Public Opinion Sought in Design of Old Royal Adelaide Hospital

Monday, September 16th, 2013
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Public opinion is being sought regarding the final six design proposals for the site of the old Royal Adelaide Hospital once it relocates in 2016.

A judging panel of planners and architects has narrowed design submissions for the hospital’s redesigned from 126 entries down to six finalists in a competition organised by the South Australian Government, and now the public is welcome to have their say.

Entries came from around the world with the six shortlisted being submissions from Victoria, Queensland, New South Wales, Slovakia, Colombia and Germany.

“It was a real challenge to select six short-listed teams from such a broad and innovative range of entries,” said Shelley Penn, chair of the judging jury.

Some of the submissions included student accommodation, art galleries and museums to occupy the space.

Planning Minister John Rau has invited the public to openly comment on the design proposals while designers integrate more detail into their designs.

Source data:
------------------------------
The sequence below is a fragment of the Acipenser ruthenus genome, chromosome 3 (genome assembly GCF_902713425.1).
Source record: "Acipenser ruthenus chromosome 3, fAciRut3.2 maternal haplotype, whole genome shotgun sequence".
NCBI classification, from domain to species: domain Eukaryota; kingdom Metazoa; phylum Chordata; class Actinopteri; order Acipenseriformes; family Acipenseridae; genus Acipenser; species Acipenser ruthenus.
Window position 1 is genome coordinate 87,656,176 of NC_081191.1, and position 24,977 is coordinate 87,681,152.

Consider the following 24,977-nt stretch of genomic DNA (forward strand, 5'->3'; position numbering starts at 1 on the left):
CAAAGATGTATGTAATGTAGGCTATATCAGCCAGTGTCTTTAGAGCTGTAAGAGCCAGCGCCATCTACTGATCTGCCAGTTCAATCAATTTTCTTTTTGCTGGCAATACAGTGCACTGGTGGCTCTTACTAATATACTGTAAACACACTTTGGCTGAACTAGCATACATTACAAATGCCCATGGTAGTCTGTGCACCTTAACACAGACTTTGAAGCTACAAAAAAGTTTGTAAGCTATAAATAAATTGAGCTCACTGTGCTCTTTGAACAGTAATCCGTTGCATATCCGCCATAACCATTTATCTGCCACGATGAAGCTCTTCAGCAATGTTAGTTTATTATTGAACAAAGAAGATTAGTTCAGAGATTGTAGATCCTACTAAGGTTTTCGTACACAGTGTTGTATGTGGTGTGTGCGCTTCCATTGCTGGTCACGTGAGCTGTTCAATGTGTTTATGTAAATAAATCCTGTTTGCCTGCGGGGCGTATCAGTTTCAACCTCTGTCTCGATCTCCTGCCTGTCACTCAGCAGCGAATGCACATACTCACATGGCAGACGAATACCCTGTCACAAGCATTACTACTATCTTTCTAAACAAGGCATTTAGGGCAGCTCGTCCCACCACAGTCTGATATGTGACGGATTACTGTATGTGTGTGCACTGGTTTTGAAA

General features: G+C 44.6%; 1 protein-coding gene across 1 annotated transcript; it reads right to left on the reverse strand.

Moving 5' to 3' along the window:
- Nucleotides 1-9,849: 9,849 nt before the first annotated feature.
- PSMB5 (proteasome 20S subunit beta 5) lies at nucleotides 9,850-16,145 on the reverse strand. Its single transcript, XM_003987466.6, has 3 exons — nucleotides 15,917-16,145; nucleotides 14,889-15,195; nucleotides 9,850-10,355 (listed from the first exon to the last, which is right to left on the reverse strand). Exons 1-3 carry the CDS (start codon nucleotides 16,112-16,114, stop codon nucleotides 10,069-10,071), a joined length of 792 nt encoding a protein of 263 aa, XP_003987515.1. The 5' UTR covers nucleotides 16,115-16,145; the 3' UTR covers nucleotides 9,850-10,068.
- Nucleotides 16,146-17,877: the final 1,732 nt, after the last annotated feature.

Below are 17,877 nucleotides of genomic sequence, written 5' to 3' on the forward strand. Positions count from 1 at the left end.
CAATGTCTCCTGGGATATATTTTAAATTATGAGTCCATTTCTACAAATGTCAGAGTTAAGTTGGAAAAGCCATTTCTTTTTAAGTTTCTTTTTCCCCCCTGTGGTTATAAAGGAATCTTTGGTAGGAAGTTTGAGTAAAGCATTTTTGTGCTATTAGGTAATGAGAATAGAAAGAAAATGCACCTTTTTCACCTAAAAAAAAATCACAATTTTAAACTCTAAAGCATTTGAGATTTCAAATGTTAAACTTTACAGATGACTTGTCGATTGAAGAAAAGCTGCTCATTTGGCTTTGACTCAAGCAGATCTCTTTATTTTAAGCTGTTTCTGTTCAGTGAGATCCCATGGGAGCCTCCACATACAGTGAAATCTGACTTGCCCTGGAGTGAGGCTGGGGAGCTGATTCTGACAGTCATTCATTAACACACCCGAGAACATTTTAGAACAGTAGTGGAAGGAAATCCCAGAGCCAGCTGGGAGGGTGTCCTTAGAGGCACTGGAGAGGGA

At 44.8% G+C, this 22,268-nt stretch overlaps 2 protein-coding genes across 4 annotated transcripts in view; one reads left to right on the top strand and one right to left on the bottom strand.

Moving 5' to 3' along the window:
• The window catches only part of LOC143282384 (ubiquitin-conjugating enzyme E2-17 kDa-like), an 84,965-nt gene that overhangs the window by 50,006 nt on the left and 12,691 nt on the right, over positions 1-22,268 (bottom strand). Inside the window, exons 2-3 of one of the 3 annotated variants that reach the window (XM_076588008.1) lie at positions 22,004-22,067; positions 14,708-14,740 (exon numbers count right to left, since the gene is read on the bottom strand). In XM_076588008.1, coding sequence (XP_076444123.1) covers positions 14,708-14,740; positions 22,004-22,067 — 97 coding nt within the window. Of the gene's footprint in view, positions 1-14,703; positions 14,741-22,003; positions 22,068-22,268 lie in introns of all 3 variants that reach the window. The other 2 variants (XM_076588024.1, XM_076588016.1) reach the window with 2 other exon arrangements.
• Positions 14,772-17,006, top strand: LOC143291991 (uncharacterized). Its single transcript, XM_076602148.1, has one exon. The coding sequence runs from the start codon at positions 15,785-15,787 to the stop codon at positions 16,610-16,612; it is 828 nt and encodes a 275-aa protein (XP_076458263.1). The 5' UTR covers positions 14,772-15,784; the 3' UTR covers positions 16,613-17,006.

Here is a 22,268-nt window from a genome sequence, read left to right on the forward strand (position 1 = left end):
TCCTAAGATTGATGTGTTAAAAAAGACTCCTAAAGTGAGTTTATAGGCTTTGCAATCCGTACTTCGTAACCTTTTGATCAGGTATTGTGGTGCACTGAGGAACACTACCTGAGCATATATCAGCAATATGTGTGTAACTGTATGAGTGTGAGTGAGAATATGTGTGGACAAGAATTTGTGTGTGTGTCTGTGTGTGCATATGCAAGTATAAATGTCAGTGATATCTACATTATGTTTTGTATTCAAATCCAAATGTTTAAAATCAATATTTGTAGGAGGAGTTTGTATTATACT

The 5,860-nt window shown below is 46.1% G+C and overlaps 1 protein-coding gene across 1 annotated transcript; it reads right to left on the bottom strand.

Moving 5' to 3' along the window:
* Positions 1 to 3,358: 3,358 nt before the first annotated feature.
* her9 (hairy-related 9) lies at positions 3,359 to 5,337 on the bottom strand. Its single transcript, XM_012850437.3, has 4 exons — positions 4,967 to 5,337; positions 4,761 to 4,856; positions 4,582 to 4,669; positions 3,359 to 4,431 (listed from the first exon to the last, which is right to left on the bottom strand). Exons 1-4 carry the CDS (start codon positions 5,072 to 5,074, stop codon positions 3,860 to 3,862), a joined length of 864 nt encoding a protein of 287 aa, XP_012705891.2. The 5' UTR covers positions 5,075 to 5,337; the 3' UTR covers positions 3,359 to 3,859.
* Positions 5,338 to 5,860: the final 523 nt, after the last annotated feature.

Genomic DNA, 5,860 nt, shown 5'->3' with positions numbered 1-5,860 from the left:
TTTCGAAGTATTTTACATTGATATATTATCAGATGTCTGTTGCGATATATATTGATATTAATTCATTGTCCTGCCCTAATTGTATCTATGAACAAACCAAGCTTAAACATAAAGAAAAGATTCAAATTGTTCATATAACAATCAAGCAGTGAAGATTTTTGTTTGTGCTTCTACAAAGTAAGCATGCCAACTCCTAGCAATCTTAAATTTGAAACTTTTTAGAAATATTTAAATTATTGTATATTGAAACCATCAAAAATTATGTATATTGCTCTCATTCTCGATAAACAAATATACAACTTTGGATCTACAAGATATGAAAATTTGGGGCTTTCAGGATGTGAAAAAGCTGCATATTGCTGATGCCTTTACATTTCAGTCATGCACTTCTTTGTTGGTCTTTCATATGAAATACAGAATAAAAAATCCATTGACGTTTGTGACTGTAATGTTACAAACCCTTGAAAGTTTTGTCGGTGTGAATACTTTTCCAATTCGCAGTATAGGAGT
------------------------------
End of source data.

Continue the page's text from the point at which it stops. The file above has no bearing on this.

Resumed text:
“This is when the public can see the designs, comment on their merits and share ideas about the possibilities for the RAH site,” he said.

RAH site for redevelopment

RAH site for redevelopment

Shortlisted designers will receive $100,000 to team up with a registered architect or landscape architect from South Australia to develop their ideas while considering public feedback. Moving forward, stage two of the design competition will run from September 16 to November 8.

Feedback from the public will be considered when the jury selects the final three winning designs plus a People’s Choice, which will be announced in December.

“This is a process similar to that which developed some of Australia’s great sites including Melbourne’s Spencer Street Station,” said government architect Ben Hewett.

Hewett says the open design process will foster creative and innovative ideas. Objectives in the site brief included the creation of usable public space, supporting heritage through adaptive reuse, sustainable design, and enhanced connectivity throughout the precinct.

Steve Grieve, South Australian president of the Australian Institute of Architects, believes collaboration and consultation with locals and affected parties “provides excellent opportunities for architects to partner with the community to create a legacy for future generations.”

The six shortlisted proposals plus all submissions from stage one are on display at the South Australian Archives Centre on Leigh Street in the CBD.

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